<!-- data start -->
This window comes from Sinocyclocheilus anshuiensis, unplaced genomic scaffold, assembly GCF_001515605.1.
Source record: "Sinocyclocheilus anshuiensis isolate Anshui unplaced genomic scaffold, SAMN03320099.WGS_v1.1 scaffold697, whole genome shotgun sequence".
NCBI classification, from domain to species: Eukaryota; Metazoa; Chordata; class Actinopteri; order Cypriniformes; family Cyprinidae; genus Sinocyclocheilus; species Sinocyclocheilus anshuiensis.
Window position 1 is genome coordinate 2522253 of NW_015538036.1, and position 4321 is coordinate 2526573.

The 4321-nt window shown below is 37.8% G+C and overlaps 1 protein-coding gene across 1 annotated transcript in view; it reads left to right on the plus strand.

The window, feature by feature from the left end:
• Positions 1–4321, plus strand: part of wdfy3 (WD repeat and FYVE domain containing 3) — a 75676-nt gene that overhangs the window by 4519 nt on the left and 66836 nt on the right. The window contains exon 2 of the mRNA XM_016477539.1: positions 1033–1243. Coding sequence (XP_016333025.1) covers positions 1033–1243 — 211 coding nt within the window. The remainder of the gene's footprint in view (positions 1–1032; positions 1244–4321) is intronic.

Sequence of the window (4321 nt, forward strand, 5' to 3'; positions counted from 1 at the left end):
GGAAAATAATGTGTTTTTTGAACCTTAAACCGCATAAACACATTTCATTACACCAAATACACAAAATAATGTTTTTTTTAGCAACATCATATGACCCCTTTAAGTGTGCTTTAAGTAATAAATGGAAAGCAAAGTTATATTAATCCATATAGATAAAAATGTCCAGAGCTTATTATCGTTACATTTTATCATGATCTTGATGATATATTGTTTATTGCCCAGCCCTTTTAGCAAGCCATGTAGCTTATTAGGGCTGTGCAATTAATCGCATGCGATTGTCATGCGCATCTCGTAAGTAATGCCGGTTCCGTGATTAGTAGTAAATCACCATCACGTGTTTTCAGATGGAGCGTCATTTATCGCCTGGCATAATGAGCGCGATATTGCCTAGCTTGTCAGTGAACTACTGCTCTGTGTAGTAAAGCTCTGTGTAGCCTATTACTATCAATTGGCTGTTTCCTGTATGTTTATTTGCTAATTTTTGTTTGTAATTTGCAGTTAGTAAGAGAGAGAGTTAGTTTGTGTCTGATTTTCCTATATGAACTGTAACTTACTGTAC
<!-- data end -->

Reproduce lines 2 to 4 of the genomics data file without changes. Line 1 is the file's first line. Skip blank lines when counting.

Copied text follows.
Source record: "Sinocyclocheilus anshuiensis isolate Anshui unplaced genomic scaffold, SAMN03320099.WGS_v1.1 scaffold697, whole genome shotgun sequence".
NCBI classification, from domain to species: Eukaryota; Metazoa; Chordata; class Actinopteri; order Cypriniformes; family Cyprinidae; genus Sinocyclocheilus; species Sinocyclocheilus anshuiensis.
Window position 1 is genome coordinate 2522253 of NW_015538036.1, and position 4321 is coordinate 2526573.